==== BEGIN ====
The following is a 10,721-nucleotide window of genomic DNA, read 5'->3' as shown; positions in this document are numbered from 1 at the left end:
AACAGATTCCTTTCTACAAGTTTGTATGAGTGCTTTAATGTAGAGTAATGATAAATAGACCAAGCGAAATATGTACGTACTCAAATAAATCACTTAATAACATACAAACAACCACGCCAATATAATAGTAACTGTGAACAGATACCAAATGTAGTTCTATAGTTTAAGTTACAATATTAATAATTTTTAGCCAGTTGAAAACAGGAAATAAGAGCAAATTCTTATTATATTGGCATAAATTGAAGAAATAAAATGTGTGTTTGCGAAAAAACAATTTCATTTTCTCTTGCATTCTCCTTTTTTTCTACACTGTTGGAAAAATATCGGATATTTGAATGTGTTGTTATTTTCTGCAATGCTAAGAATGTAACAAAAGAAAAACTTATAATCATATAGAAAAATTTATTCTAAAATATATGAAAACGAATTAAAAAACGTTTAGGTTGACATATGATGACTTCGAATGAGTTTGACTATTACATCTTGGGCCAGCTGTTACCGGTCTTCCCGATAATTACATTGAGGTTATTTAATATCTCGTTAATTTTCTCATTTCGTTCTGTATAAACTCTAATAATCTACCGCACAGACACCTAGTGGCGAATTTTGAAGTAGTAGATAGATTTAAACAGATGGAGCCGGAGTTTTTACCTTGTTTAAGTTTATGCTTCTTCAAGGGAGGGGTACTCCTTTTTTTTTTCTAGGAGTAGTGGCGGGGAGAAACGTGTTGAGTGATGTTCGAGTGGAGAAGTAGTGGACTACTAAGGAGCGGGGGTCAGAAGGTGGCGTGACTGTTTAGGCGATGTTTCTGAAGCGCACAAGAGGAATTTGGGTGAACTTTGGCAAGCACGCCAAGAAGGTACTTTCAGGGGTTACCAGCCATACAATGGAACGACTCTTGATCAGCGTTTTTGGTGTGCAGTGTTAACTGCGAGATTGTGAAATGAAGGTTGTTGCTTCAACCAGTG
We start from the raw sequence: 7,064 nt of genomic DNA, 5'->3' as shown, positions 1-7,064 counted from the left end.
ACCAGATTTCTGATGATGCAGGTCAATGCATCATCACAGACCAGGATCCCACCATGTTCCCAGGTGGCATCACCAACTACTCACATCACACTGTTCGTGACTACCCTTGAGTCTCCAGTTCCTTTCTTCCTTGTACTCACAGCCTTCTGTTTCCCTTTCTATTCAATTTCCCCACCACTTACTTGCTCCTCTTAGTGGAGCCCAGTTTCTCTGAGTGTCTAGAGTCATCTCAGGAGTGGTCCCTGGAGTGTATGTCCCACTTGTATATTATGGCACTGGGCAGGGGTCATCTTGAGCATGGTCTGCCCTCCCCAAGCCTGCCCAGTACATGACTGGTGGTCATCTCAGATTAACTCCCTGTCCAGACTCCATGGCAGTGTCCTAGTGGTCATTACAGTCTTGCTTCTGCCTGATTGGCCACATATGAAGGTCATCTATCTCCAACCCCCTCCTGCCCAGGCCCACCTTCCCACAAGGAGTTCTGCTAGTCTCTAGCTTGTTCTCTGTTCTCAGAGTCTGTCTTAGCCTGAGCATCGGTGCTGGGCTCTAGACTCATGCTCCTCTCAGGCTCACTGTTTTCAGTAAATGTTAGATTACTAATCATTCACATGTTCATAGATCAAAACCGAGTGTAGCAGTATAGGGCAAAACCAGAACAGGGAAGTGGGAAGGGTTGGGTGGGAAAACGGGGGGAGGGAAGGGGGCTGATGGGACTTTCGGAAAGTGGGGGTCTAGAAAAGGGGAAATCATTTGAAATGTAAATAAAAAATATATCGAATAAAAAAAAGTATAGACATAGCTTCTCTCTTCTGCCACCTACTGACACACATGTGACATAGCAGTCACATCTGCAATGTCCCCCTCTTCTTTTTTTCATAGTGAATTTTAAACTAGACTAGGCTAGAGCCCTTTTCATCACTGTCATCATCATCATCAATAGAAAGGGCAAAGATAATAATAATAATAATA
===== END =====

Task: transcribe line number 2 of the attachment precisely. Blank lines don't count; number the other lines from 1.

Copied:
AACAGATTCCTTTCTACAAGTTTGTATGAGTGCTTTAATGTAGAGTAATGATAAATAGACCAAGCGAAATATGTACGTACTCAAATAAATCACTTAATAACATACAAACAACCACGCCAATATAATAGTAACTGTGAACAGATACCAAATGTAGTTCTATAGTTTAAGTTACAATATTAATAATTTTTAGCCAGTTGAAAACAGGAAATAAGAGCAAATTCTTATTATATTGGCATAAATTGAAGAAATAAAATGTGTGTTTGCGAAAAAACAATTTCATTTTCTCTTGCATTCTCCTTTTTTTCTACACTGTTGGAAAAATATCGGATATTTGAATGTGTTGTTATTTTCTGCAATGCTAAGAATGTAACAAAAGAAAAACTTATAATCATATAGAAAAATTTATTCTAAAATATATGAAAACGAATTAAAAAACGTTTAGGTTGACATATGATGACTTCGAATGAGTTTGACTATTACATCTTGGGCCAGCTGTTACCGGTCTTCCCGATAATTACATTGAGGTTATTTAATATCTCGTTAATTTTCTCATTTCGTTCTGTATAAACTCTAATAATCTACCGCACAGACACCTAGTGGCGAATTTTGAAGTAGTAGATAGATTTAAACAGATGGAGCCGGAGTTTTTACCTTGTTTAAGTTTATGCTTCTTCAAGGGAGGGGTACTCCTTTTTTTTTTCTAGGAGTAGTGGCGGGGAGAAACGTGTTGAGTGATGTTCGAGTGGAGAAGTAGTGGACTACTAAGGAGCGGGGGTCAGAAGGTGGCGTGACTGTTTAGGCGATGTTTCTGAAGCGCACAAGAGGAATTTGGGTGAACTTTGGCAAGCACGCCAAGAAGGTACTTTCAGGGGTTACCAGCCATACAATGGAACGACTCTTGATCAGCGTTTTTGGTGTGCAGTGTTAACTGCGAGATTGTGAAATGAAGGTTGTTGCTTCAACCAGTG